Tax policy hits and misses in the 2024 legislative session

The second session of the 131st legislature delivered some surprising tax policy proposals and outcomes. From a bipartisan proposal to raise taxes on wealthy households to a new corporate tax transparency law, here are the top tax policy proposals Maine Center for Economic Policy followed.  

Biggest surprise — bipartisan proposal to raise taxes on the rich

A bipartisan proposal, LD 1231, came out of the Taxation Committee to create a new top tax bracket of 8.45 percent on taxable income over $500,000, with a corresponding expansion in the bottom bracket to make the bill revenue neutral. The Governor ultimately vetoed this bill, citing process concerns, lack of benefits for Mainers with low income, and fears of volatility. But bipartisan support for raising taxes on people with wealth is a huge step forward for Maine, showing legislators in both parties recognize many Mainers are struggling and making our tax system fairer will help address this problem.  

Missed opportunity — reigning in monopoly behavior

LD 1815, a bill that would have given renewed teeth to Maine’s anti-monopoly laws was gutted by the Legislature’s Committee on Innovation, Development, Economic Advancement and Business, despite well-documented evidence of these harms on consumers and small businesses. This legislation would have made it illegal for businesses to abuse their market dominance and allow them to be sued for damages. The impact of abusive market dominance practices in Maine is far reaching, harming communities and driving small businesses from our main streets. The next legislature must seriously consider how to protect Mainers from these harms and their impact on the vitality of Maine communities. 

Most promising — corporate tax transparency

Maine’s new corporate tax transparency law, LD 1337, will allow lawmakers and the public to see — for the first time — how many of the biggest corporations doing business in Maine are paying $0 in taxes. This information will help the legislature determine if big corporations in Maine are paying their fair share in taxes, and if not, help hold them accountable.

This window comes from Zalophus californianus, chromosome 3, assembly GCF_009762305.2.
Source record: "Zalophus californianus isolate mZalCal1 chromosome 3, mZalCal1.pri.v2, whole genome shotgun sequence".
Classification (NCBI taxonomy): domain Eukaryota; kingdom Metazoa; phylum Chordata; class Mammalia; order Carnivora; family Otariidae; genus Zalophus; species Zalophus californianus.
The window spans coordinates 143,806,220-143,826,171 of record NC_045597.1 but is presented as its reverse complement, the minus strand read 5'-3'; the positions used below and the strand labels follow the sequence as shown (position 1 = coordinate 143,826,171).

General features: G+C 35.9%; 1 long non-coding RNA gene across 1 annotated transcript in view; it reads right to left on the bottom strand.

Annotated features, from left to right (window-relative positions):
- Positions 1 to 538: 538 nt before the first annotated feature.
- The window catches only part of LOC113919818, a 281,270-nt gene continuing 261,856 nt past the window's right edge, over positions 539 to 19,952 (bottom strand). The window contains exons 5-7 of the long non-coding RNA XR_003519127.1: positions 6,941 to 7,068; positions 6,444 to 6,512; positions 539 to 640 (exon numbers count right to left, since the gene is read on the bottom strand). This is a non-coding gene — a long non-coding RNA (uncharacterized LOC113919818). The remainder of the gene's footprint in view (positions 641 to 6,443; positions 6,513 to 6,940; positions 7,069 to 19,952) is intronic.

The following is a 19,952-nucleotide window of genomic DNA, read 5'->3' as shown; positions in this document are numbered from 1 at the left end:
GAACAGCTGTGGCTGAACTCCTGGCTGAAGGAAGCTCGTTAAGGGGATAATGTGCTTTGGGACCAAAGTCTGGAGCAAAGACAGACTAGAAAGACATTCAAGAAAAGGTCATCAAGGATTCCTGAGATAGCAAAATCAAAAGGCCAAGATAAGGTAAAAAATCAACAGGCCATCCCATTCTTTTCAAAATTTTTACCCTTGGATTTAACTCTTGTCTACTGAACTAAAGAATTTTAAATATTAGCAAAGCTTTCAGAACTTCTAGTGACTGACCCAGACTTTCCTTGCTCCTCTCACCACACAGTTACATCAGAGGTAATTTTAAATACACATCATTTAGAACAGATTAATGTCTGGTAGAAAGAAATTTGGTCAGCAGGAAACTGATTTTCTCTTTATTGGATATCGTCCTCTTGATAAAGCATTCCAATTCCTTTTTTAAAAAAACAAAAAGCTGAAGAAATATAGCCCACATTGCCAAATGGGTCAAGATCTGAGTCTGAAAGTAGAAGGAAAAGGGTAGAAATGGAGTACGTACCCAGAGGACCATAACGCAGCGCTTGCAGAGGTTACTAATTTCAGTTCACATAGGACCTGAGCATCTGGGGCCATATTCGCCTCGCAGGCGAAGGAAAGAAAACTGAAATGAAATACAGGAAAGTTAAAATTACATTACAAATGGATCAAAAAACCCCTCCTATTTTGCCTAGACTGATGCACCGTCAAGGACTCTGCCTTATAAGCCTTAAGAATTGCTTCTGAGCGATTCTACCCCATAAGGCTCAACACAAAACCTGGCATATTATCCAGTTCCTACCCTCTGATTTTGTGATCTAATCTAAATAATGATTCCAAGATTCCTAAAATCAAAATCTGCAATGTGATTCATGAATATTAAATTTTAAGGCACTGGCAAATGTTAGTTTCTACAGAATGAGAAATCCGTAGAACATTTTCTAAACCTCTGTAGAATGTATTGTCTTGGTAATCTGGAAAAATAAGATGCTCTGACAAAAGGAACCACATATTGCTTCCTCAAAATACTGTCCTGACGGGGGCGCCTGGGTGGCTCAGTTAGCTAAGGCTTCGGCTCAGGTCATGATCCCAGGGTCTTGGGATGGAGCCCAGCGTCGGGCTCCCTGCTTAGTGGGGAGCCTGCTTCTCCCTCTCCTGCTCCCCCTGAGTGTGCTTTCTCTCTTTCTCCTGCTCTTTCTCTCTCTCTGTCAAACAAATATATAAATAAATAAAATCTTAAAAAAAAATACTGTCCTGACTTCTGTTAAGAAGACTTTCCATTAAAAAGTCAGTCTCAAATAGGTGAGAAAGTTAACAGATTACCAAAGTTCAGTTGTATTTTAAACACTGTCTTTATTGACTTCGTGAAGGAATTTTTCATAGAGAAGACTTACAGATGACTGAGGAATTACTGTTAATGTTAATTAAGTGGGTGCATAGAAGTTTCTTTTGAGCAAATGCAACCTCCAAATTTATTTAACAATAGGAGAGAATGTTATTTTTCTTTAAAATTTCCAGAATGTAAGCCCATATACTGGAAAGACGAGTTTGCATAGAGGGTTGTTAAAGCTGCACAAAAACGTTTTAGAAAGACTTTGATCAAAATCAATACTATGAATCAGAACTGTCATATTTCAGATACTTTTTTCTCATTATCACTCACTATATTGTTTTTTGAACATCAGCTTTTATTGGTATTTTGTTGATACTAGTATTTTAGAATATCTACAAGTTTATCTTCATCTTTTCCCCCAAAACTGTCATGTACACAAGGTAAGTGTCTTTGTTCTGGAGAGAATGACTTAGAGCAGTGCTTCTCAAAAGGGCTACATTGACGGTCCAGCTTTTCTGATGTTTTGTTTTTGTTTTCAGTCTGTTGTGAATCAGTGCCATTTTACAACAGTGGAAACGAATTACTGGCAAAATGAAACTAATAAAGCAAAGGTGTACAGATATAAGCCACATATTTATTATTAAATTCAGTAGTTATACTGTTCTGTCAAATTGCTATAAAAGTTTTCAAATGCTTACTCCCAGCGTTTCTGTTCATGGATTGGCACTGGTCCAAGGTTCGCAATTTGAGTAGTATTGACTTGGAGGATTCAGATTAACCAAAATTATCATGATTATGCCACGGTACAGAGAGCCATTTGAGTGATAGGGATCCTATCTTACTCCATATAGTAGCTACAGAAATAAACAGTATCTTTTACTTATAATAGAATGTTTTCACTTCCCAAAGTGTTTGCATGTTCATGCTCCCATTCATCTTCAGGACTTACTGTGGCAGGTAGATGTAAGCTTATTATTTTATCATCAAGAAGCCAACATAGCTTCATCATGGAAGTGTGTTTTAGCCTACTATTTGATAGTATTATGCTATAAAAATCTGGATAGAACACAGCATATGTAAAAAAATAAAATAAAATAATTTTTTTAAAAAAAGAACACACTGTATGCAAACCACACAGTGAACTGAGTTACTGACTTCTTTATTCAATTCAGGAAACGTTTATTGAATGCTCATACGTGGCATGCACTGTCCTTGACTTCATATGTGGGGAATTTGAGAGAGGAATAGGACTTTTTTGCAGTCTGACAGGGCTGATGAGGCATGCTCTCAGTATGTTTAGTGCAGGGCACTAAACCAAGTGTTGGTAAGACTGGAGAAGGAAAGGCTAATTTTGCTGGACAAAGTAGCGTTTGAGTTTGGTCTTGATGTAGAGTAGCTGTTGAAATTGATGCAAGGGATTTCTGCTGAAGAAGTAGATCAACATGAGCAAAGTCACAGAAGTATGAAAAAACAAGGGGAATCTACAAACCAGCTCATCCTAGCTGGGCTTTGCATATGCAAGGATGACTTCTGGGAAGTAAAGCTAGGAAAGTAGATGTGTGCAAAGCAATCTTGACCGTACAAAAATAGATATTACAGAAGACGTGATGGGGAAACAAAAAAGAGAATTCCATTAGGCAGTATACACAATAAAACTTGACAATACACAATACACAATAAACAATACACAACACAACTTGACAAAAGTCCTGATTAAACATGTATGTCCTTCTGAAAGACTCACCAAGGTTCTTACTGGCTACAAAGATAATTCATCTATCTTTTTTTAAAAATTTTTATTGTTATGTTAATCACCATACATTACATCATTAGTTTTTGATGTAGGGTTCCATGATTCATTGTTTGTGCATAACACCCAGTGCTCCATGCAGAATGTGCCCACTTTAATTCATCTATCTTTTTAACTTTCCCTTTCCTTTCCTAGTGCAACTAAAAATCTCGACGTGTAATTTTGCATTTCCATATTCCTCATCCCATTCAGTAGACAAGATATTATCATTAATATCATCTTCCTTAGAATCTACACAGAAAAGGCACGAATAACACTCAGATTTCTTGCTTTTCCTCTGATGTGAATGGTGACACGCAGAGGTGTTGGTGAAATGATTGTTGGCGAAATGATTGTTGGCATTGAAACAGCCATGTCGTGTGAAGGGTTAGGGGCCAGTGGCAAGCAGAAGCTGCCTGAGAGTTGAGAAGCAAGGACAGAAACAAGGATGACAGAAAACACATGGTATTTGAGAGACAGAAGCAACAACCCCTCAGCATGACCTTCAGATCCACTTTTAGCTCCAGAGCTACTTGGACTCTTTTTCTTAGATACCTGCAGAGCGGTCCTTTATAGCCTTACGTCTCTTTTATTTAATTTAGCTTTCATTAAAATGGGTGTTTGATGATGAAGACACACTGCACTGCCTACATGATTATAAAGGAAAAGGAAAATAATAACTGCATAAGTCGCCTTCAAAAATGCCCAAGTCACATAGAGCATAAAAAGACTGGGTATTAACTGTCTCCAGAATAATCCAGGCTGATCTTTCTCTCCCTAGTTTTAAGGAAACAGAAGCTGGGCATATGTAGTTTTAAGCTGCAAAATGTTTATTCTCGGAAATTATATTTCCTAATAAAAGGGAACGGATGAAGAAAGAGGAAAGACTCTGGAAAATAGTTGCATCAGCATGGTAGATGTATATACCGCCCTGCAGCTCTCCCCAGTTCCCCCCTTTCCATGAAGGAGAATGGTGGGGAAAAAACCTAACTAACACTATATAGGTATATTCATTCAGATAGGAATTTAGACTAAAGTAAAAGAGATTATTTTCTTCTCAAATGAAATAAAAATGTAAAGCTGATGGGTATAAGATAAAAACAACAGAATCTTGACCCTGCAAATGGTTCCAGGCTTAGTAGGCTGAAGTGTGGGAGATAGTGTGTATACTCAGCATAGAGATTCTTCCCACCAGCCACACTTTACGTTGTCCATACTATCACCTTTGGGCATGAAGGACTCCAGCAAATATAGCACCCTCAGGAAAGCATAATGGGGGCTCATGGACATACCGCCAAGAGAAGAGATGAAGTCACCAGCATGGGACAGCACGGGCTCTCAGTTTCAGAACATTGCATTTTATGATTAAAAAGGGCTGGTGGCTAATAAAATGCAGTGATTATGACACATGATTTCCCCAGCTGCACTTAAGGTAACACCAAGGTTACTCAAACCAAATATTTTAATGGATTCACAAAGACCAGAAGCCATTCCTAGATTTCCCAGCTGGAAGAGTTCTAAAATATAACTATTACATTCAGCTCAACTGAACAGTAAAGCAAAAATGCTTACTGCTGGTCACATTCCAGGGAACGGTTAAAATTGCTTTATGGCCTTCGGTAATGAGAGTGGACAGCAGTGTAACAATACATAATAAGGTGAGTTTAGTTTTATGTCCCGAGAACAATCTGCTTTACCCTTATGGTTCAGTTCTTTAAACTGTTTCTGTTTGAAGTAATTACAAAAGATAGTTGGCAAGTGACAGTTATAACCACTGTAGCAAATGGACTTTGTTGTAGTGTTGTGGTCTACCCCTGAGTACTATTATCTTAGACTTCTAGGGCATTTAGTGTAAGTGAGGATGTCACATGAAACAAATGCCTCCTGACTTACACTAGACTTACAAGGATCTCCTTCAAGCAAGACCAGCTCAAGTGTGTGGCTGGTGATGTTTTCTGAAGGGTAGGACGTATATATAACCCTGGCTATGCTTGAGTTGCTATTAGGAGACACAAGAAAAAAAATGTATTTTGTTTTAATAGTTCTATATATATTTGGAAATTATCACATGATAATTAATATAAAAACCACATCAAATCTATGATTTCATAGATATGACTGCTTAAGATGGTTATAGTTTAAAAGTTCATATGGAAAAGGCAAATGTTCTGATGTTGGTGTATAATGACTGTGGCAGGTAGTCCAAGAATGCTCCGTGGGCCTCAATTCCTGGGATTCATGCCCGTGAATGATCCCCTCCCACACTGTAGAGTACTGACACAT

Unforced error — tax giveaway for Sea Dogs

LD 2258, a $2 million refundable tax break for the Sea Dogs over 15 years, was approved by the legislature and signed by the Governor despite a mountain of evidence showing it is a bad investment. The funds will go to Diamond Baseball Holdings (DBH), one of the biggest owners of minor league baseball teams in the US, a subsidiary of Silver Lake investment, one of the top private equity firms in the world. DBH argued it couldn’t afford the repairs to Hadlock Stadium required by Major League Baseball, some of which have already been made. Now Maine taxpayers will foot the bill instead. 

Honorable mention — questioning tax giveaways

The Committee on Taxation quashed a number of bills (LD 643, LD 1075, LD 1222, LD 1974) proposing tax giveaways for corporations and recommended the Legislature study others further before taking action. These votes show a growing bipartisan skepticism of corporate subsidies, where big businesses get big tax breaks at the expense of everyday Mainers.